The first week of July is always the busiest week for our field service group. As luck would have it, I received a call from two customers for field service work – on the water.
Service Call #1:
I consulted with Rich Streitmarter, Ralph Coonce and Jim Delawder and of course, our field service resources were tapped out. Jim offered to pull a new field tech, Gabe Mercuri, from a job if I could assist him as Gabe has only been with us for about a month. The good news was that Gabe has a lot of mechanical and hydraulic experience from his Army training and forklift repair background. The captain of a riverboat called me at 5 PM, the afternoon prior from down on the Ohio River, with concern that he had lost 20 gallons of hydraulic oil from a power unit that controls the rudder on the River Queen boat – and that they could not find the missing oil. He also added that the boat was booked solid with paying passengers from noon Friday, straight through the weekend. On the trip down there, I explained the gravity of the situation to Gabe. And that we would have about 4 hours to locate the source of the leak and fix it. I also mentioned that in field service, at the end of the day our customer views us either as a hero or a zero.
We found the source of the leak in a forward compartment, under the kitchen area. There was a 20’ long hydraulic hose that had rubbed against some angle iron causing it to spring a leak. Gabe removed the hose and we were off to find a local shop that could build a duplicate hose with the proper fittings. We found such a shop and they came through with a new fabricated hose that duplicated the old one perfectly.
Gabe installed the new hose and secured it above the angle iron structure to prevent future failure of the hose. He then asked the captain to operate the rudder as he bled the air from the hydraulic system. We completed the service call at 11:00 AM, one hour prior to the lunch cruise – kudos to Gabe for his tenacity. The customer was very happy with our rapid response to his request for service so that placed us in the hero category!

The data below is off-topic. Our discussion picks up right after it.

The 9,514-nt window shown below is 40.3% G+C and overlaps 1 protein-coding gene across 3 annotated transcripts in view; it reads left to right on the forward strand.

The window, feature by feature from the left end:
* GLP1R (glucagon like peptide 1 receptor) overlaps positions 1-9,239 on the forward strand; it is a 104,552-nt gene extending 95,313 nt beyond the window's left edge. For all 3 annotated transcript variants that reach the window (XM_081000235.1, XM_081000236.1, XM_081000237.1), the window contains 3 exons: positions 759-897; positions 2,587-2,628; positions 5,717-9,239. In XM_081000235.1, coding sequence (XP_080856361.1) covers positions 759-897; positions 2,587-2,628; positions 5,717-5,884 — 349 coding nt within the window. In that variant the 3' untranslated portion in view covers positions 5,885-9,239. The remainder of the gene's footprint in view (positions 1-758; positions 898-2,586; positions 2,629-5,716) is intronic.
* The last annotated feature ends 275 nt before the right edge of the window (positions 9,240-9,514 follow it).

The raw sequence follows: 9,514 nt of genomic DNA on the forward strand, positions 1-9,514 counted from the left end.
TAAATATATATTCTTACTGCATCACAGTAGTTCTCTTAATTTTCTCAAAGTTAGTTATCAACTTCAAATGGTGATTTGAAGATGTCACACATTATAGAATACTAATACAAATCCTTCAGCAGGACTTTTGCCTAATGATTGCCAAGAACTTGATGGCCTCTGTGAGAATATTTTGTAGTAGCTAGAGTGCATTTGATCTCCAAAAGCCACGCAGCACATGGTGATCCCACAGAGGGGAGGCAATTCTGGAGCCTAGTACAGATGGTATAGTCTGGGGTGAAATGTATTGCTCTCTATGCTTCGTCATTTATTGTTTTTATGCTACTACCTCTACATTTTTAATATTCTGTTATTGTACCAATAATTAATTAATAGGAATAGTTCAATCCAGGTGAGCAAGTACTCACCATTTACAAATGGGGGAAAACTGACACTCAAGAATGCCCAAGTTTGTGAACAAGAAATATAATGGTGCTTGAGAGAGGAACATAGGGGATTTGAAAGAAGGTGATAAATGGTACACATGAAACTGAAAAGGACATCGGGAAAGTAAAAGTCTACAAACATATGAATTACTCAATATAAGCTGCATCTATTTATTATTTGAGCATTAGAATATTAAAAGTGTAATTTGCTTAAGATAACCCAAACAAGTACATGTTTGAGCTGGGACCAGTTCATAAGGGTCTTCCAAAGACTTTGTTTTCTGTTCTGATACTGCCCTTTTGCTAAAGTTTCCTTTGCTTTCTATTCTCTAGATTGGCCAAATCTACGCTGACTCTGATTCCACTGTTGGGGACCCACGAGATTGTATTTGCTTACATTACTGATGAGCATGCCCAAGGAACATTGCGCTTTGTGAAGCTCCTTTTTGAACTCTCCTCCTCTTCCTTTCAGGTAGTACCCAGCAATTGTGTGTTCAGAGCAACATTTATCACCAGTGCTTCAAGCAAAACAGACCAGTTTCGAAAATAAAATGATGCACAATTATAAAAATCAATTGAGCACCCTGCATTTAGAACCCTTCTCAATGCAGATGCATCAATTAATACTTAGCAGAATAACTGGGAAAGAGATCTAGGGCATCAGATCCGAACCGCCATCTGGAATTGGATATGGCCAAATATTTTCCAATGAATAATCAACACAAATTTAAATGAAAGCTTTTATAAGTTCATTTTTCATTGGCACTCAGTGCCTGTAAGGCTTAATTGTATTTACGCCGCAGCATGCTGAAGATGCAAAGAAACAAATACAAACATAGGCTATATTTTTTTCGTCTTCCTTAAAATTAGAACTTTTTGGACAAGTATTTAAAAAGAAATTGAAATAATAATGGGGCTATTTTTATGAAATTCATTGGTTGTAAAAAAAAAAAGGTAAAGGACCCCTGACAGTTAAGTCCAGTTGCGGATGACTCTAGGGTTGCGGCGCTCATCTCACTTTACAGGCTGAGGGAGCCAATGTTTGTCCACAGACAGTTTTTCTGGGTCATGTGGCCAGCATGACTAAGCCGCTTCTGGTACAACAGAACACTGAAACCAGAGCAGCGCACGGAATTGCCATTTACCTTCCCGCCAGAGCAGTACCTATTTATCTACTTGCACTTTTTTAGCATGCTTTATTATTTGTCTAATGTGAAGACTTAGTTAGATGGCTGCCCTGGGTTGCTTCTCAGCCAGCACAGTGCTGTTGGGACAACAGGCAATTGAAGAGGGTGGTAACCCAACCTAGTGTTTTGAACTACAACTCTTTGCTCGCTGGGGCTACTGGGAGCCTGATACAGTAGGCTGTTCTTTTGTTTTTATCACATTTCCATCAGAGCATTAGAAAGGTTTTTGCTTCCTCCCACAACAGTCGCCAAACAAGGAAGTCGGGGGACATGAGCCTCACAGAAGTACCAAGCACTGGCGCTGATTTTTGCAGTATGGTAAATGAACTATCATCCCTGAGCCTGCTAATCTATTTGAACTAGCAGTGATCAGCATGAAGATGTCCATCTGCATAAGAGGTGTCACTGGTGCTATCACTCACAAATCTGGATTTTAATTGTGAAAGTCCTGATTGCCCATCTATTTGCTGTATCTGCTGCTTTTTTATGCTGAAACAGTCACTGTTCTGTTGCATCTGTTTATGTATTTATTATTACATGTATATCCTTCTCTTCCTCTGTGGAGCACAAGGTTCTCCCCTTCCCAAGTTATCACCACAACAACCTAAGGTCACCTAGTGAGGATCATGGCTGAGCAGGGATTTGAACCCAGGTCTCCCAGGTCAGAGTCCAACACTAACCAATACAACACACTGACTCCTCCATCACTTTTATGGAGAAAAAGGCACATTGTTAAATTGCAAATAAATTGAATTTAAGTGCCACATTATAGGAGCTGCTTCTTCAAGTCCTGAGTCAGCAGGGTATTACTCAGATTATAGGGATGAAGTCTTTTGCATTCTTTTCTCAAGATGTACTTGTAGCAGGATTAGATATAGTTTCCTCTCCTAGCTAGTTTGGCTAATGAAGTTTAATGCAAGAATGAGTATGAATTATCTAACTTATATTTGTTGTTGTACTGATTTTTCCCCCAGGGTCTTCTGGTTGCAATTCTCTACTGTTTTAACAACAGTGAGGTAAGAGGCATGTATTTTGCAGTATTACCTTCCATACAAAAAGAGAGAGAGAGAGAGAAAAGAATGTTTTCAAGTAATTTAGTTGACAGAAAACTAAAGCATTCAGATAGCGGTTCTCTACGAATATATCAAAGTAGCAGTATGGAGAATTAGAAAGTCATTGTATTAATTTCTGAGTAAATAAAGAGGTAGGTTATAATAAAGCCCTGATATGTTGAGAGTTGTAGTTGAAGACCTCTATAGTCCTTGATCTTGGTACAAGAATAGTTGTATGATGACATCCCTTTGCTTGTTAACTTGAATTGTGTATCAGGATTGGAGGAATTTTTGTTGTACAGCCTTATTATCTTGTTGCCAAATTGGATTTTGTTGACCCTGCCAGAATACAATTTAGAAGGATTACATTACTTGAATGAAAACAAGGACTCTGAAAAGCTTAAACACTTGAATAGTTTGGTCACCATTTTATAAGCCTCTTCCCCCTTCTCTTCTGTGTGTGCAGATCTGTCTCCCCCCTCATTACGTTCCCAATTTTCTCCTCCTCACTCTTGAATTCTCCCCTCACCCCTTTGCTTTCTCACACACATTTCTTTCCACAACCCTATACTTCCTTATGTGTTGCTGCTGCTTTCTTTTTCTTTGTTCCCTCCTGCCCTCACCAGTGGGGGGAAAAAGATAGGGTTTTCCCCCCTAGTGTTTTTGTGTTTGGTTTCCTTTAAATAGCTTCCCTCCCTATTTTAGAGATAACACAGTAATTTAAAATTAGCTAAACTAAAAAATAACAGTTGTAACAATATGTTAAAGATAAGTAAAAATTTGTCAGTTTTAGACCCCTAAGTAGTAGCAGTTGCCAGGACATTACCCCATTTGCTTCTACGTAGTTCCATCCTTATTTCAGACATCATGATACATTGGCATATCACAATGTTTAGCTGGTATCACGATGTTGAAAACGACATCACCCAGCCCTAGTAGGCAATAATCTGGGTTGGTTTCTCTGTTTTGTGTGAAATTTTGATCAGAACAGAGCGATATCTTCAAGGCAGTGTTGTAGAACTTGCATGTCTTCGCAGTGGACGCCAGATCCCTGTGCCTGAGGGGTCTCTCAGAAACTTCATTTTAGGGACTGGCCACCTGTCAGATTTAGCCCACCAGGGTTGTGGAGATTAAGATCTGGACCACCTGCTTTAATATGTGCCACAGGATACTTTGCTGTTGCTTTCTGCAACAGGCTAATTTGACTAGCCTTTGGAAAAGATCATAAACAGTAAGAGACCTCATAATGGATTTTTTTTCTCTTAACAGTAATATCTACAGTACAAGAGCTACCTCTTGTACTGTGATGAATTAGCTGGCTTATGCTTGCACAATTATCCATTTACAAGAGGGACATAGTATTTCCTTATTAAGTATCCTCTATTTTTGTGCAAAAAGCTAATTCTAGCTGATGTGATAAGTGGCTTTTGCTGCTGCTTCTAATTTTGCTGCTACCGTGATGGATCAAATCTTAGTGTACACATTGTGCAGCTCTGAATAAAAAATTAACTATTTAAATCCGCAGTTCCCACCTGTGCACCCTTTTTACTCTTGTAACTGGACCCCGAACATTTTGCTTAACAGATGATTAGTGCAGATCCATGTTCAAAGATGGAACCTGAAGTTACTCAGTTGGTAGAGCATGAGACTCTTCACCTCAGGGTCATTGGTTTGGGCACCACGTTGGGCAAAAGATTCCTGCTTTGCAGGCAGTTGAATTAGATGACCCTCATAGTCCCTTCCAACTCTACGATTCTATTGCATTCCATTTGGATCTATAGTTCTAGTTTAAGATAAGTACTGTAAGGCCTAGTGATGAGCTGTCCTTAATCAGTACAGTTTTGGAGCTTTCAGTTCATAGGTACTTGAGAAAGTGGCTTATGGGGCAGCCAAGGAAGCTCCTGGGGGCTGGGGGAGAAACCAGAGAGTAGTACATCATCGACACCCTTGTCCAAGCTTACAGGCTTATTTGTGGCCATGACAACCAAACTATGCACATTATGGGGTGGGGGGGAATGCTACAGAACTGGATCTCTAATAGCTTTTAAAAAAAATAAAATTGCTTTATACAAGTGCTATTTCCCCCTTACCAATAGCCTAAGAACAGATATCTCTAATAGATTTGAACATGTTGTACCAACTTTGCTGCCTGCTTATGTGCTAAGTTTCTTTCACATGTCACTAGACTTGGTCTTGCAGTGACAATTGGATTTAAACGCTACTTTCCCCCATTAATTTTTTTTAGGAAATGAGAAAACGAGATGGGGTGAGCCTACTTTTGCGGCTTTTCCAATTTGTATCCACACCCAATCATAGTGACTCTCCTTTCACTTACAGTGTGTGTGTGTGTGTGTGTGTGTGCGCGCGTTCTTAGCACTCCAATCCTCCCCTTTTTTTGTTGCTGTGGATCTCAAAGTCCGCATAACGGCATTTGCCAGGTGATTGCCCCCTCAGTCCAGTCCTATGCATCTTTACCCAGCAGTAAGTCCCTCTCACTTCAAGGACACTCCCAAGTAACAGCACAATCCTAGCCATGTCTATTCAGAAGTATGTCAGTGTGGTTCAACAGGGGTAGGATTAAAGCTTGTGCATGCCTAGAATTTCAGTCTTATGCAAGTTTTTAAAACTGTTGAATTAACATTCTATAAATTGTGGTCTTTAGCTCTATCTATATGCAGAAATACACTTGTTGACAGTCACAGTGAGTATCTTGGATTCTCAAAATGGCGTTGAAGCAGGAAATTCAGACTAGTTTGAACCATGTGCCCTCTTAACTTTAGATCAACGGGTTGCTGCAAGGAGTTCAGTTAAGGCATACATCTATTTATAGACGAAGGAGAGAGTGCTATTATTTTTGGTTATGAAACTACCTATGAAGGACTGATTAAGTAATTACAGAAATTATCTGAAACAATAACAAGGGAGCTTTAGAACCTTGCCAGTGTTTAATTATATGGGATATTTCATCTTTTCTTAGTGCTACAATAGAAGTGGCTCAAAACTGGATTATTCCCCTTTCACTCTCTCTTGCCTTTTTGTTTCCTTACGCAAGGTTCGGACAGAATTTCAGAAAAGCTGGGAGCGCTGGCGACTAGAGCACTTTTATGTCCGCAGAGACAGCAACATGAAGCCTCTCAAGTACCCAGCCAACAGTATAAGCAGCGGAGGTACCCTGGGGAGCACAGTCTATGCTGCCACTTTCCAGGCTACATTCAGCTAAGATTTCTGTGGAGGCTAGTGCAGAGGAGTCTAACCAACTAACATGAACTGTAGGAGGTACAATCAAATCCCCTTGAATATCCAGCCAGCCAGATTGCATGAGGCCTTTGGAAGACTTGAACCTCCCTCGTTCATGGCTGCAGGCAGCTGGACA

Service Call #2:
While we were racing the clock on service call #1, the plant manager of a local sand and gravel company called with a request to stop by his facility to help him investigate an accident that had happened on a floating dredge rig on the gravel pit lake. We had to walk several thousand feet on a floating conveyor system to reach the dredge in the middle of the lake. A plant employee was injured by an arc flash from a cover on a reactor. This reactor had a home-made cover made of expanded steel mesh that was too close to the voltage potential. The employee was burned by the arc flash and required hospitalization and skin grafts. This is a reminder of the dangers of industrial equipment and why our field service techs need to be extra cautious as they are exposed to a variety of potential hazards on every job site. A new cover was fabricated with sufficient free air space for the voltage potential.
Two service calls on the water in one day, is somewhat coincidence, but it was an interesting day. You never know what you will encounter on a field service call and that is what I always enjoyed about working in the field.